Superconducting levitation is a well known phenomenon and widely used for demonstration experiments of superconductivity and also for industrial applications, such as in low-friction, magnetic bearings. Here, we use superconducting levitation as a means to levitate microscopic magnetic particles for their use as mechanical resonators. Thereby, the levitated particles show a minimal coupling to the thermal environment, which leads to ultra-low dissipation mechanical systems that could be used for measurements of minute forces or accelerations or, ultimately, for the creation of macroscopic quantum states of motion.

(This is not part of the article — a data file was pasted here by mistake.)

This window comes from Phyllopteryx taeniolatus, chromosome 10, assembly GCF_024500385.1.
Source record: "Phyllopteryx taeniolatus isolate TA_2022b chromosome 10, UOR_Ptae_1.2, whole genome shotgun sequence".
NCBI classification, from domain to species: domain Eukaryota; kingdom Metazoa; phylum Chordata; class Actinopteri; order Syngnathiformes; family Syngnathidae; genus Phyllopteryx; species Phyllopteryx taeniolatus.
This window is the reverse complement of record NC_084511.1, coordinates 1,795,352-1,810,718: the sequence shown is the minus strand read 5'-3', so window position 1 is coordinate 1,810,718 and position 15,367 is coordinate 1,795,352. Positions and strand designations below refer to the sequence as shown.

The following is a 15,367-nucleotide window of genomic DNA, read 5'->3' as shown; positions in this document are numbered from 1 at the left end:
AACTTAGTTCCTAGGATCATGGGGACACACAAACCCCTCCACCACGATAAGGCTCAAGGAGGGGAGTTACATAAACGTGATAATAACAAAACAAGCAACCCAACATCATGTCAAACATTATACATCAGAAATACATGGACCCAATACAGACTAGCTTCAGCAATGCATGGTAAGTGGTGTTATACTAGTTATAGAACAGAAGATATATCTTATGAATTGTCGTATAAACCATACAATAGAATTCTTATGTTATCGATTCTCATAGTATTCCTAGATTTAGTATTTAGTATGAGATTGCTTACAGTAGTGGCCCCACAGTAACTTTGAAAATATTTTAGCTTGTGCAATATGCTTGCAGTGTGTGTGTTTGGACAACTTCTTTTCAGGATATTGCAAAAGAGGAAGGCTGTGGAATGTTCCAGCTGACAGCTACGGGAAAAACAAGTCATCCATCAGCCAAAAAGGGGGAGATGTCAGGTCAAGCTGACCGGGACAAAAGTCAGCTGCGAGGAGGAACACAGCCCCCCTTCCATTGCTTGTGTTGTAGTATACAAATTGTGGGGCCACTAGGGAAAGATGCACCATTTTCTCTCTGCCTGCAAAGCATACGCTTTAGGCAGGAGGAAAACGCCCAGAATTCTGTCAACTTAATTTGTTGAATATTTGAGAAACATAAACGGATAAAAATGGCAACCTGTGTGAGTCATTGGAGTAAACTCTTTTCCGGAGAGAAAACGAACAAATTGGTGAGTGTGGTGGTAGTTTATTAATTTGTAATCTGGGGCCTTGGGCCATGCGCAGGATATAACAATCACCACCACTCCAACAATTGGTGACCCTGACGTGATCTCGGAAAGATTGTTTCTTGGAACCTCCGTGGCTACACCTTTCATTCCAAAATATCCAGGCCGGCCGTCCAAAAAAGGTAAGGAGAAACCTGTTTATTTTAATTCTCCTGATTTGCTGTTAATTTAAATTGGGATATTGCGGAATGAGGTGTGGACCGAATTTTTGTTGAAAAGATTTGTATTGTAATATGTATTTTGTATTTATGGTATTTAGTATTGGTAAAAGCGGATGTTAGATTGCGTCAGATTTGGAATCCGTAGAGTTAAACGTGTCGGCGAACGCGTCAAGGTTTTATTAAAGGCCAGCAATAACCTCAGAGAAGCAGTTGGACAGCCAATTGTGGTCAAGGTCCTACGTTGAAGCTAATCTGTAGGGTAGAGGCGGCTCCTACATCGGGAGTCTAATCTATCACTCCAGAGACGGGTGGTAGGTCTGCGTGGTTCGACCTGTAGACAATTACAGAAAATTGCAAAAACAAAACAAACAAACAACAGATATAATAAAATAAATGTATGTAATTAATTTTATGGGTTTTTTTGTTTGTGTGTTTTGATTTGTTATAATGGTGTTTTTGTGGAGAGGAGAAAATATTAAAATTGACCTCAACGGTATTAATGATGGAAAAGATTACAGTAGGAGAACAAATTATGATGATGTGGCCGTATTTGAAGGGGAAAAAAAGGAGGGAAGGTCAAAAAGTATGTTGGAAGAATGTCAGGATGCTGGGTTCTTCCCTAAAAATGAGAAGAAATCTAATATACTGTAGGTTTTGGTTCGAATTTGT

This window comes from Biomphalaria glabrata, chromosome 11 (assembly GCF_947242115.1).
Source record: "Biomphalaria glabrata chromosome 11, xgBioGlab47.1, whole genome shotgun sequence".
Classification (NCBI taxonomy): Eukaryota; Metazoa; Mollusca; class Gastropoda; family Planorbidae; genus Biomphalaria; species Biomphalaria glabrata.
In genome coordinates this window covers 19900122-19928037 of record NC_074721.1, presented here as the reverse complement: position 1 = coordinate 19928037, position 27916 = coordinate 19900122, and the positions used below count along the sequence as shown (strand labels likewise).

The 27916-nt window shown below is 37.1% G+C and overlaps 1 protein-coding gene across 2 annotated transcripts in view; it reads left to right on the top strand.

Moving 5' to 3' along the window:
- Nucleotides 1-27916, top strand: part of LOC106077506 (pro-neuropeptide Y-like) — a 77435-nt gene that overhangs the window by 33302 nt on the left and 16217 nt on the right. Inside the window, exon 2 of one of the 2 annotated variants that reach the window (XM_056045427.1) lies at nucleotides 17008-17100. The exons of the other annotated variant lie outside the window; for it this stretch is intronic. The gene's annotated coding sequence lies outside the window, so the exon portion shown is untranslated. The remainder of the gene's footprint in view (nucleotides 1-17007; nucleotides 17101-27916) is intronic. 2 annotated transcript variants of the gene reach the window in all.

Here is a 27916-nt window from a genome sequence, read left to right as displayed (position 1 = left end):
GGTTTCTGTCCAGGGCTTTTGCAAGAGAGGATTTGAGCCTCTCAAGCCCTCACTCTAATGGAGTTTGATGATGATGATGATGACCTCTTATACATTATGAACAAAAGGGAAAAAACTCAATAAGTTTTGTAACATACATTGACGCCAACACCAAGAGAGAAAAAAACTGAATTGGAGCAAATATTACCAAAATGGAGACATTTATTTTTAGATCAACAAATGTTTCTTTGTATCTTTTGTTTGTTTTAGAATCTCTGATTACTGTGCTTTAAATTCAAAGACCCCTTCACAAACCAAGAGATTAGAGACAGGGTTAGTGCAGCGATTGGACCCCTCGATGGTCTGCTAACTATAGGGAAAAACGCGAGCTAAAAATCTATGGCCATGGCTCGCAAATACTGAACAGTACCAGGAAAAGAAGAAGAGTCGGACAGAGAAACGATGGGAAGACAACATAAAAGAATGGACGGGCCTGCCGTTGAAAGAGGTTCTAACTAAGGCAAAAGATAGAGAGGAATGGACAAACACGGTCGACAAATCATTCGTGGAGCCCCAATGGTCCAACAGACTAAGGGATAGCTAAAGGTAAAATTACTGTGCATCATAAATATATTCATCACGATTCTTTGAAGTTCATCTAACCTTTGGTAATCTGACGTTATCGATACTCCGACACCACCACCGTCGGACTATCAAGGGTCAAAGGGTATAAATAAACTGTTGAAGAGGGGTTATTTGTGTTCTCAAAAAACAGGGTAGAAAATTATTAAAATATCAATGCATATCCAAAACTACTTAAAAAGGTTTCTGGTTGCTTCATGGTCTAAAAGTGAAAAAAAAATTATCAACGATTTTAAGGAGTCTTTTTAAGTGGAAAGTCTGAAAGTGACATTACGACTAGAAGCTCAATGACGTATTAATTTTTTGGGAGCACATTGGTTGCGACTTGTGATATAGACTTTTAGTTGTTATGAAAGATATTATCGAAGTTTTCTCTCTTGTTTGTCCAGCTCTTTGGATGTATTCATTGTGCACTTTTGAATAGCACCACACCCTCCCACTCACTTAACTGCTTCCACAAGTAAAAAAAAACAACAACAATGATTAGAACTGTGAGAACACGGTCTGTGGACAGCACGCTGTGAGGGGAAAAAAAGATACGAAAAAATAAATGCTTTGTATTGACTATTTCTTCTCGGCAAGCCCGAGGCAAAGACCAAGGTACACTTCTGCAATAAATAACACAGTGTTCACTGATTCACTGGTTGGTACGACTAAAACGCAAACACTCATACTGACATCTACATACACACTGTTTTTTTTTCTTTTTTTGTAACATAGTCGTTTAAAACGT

This project requires the simulation of chip-based magnetic trapping structures that enable levitating micrometer-sized magnetic objects. These simulations are based on FEM software. The simulations require fine meshing and incorporate parameter sweeps over different quantities of interest, for example dimensions of on-chip structures, object size, shape and position. This requires extensive computational efforts.